Saying Something, Meaning
Ever look at an ad and scratch your head,
wondering what the heck these people were trying to sell you? I get that
way all the time. Probably because I'm old.
Nah. Why mince words? Probably because
they're stupid. In fact, if you look around a little, you'll find that
while lots of people enjoy talking, very few of them actually say anything.
The state of communication has disintegrated to the point where people
say what sounds right, instead of delivering a clearly thought message.
Think about it. Advertising tag lines
like "Just do it", "Some people just know how to fly",
"A different kind of car company" may sound like they mean something,
but when examined closely, mean nothing at all. I mean, you could apply
those lines to any competitors in their fields and they'd be just as effective.
Or ineffective, if you get my drift.
Admittedly, the most egregious offenders
of these sensibilities are those inbred creative people at traditional
ad agencies. People who feel that weird hair and strange eye wear compensate
for their lack of marketing and communication skills. But remember that
those kids have one thing you probably don't:
A huge advertising budget.
They don't have to be clear, because they'll
hammer you over the head with the same coded message a bazillion times
and sponsor every special interest event from tennis to tiddly winks.
The smaller your budget is, the clearer
your message has to be, because it has to work faster. Who's got time
to figure out some oblique Freudian reference when all you really want
to do is sell more staplers?
This is why you should always put clarity
before creativity, in virtually all your communications to your staff,
your customers -- heck, even your wives and husbands. Enhancing clarity
of communication shortens sales cycles, makes communications more appealing,
amplifies management techniques and provides more rewarding social relationships.
Besides that, it can save you big money.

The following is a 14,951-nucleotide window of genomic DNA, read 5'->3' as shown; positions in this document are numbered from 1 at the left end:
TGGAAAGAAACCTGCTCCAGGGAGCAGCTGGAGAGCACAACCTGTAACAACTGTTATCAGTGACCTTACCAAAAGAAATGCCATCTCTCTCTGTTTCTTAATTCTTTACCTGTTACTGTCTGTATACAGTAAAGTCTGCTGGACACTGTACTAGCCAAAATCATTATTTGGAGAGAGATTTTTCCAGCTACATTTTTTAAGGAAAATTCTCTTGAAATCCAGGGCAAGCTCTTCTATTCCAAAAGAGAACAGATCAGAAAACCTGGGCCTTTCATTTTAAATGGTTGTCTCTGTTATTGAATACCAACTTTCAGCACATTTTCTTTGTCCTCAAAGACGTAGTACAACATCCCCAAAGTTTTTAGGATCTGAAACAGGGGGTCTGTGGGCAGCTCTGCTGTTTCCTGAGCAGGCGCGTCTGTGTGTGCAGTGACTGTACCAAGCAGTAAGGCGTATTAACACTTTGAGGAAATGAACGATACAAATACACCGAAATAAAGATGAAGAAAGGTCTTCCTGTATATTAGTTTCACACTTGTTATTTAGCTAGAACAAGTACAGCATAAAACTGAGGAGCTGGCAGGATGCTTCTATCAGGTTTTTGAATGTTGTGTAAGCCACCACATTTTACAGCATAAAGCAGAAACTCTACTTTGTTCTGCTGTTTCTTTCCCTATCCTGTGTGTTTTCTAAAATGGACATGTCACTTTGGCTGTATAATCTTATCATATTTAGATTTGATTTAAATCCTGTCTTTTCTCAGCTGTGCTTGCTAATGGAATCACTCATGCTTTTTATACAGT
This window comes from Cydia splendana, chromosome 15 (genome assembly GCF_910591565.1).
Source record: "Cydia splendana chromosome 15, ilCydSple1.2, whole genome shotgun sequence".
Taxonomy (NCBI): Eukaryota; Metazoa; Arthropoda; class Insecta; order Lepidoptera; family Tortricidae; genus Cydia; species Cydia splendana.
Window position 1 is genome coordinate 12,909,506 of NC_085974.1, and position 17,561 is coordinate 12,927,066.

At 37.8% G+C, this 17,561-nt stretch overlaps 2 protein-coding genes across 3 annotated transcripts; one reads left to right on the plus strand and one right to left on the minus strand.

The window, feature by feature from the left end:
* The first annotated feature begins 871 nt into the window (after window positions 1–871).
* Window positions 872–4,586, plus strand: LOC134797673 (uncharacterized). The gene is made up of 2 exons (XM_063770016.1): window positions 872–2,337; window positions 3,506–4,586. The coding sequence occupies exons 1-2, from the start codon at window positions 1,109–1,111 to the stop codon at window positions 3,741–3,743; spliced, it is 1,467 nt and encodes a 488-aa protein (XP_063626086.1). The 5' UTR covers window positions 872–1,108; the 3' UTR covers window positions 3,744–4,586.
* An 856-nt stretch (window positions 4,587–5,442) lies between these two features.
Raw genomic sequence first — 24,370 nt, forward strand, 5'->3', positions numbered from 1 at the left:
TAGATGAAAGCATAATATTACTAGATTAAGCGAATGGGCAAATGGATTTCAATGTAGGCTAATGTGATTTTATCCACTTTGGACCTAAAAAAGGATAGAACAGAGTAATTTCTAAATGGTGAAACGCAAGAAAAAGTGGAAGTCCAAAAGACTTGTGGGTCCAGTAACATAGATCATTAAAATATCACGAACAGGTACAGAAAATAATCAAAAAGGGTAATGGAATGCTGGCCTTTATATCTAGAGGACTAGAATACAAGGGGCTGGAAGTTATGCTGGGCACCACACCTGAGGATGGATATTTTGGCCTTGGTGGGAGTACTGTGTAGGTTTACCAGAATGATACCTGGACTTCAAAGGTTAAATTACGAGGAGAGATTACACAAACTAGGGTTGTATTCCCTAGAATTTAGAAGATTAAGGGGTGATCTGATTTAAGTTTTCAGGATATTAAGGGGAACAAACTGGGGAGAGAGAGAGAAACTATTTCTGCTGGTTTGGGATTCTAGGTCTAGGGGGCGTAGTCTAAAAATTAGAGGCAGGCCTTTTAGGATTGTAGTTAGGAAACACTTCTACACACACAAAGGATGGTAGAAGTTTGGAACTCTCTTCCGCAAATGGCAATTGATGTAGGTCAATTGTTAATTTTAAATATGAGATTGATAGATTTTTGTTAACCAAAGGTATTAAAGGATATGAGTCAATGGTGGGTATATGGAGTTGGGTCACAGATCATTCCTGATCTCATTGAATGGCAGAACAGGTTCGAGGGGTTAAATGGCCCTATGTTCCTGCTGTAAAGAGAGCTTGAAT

Lack of clarity costs businesses millions
of dollars annually in unclear memos, minutes, correspondence and advertising.
And if you think it doesn't happen to you every day, try this:
YOU: Hey, Bobby! What's shakin'?
BOBBY: Aw, you know. The same old same
old...What about you?
YOU: You kiddin' me? It's been hell most
of this year!
BOBBY: Really? What's keeping you so busy?
YOU: Well, it's the same old stuff, only
more of it. You know how clients are...
BOBBY: Tell me about it. You still seeing
what's her name?
YOU: Nah, we broke that off months ago.
How long has it been since I talked to you?
BOBBY: Forever, man.
YOU: So what are you doing lately?
BOBBY: I've got a couple of new things
I'm trying, but basically waiting for everyone else to.....
You get the idea. This can go on forever
and NOTHING would ever be communicated. And that's the state of communications
today. Heck, even the most popular TV shows are reruns and retrospectives
of past lives we all once lived.
So why I am I ranting this way?
Because part of branding is separating
yourself from the clutter. Another part is separating yourself from your
competition. And if you can communicate clearly and precisely -- the first
time -- guess who's going to get to the hearts and minds of your prospects
Hit 'em hard. Hit 'em fast. But make sure
it's a clearly communicated shot. In the world of amateur gibberish, you'll
stand out like a sore thumb -- all the way to the bank.